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28 March 2013

Airlift from Upper Bear Creek

Airlift from Upper Bear Creek

Skier with broken leg rescued by helicopter Tuesday

By Collin McRann
Staff reporter

Published: Thursday, March 28, 2013 6:07 AM CDT

A skier was rescued from Upper Bear Creek by helicopter on Tuesday morning after he broke his leg in a fall in Delta Bowl.

According to reports from the San Miguel County Sheriff’s Office, the man was skiing with a group of three or four friends when they dropped into Delta Bowl, outside of the Telluride Ski Area’s boundaries, from the top of the Gold Hill Ridge. Conditions were hard-packed and crusty, and the group hadn’t made it far when the man encountered a pocket of hollow crust, which threw him forward, causing serious fractures to both bones in one of his legs below the boot. After the fall, his friends called ski patrol, who responded with a toboggan. Due to the challenging nature of the terrain below, skiing out was not a viable option, and a helicopter was called in.

The group had avalanche rescue equipment with them at the time, as well as backcountry rescue cards, according to the sheriff’s office.

Sheriff’s deputy Todd Rector said the helicopter was called in around 10:45 a.m. He said though the terrain is steep in spots, the aircraft was able to land and successfully transport the man down to Town Park in Telluride. From Town Park the man was loaded onto an ambulance and eventually transported to Montrose for further treatment.

Ski patrol is typically first on the scene with skiing accidents, Rector said.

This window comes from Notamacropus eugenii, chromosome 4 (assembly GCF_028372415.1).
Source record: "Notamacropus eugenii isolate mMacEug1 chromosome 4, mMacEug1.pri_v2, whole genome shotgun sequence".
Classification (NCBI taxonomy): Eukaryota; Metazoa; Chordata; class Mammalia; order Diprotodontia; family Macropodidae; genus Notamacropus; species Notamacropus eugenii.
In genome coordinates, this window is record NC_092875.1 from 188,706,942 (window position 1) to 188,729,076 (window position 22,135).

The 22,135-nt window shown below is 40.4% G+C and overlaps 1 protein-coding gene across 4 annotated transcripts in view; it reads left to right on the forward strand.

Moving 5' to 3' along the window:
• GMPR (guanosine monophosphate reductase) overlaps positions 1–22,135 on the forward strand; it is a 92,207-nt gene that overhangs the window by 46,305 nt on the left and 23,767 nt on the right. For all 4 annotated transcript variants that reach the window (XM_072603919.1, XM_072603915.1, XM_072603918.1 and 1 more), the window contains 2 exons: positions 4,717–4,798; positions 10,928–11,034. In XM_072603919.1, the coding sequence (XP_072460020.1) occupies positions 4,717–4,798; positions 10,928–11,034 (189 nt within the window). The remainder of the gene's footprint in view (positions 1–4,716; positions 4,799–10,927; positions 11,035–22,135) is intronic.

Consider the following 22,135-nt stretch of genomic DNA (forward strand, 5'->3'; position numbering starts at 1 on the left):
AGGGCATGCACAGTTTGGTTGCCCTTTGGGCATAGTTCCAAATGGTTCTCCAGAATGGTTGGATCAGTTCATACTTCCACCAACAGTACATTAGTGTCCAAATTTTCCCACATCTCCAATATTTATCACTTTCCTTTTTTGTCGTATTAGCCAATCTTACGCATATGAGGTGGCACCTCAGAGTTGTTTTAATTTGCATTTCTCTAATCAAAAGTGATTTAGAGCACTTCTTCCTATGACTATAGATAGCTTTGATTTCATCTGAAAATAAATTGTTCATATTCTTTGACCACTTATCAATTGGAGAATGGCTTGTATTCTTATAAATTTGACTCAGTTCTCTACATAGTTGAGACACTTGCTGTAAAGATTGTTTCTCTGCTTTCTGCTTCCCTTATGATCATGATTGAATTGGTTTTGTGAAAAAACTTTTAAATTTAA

“The reality is patrol is always going to have a little bit of a head start because they are already up there and geared up,” Rector said. “But over the past few years we’ve been making an effort to do more training with them.”

This winter there have been a number of minor accidents in the Bear Creek area. In late January a man slid 1,700 feet down Temptation Chute before coming to a stop on a shelf near the bottom of Bear Creek — he was uninjured. Rector said there have also been a couple of minor evacuations out of Bear Creek this season, but neither involved a helicopter.

The San Juan Mountains are known for their high avalanche danger, and this winter has been no exception. An uneven snowpack combined with shifting temperatures have created some dangerous conditions over the course of the season. However, over the past week, avalanche danger has been decreasing with the melting snowpack.

On Wednesday, the Colorado Avalanche Information Center reported a low avalanche danger level below timberline for most of the Northern San Juans and a moderate level above the trees. The report was identical on Tuesday when the accident happened.

On Monday, the CAIC reported, a skier triggered an avalanche on a wind slab near Telluride above timberline. According to the center, wind slabs are currently very prone to slide and should be avoided.

According to the CAIC, there have been around nine known human-caused avalanches in or around Bear Creek since January.

In February a Durango skier was killed near Silverton in a slide. In all this winter in Colorado five people have died from avalanches and 34 people have been buried.

For the latest avalanche information, visit avalanche.state.co.us.

Airlift from Upper Bear Creek

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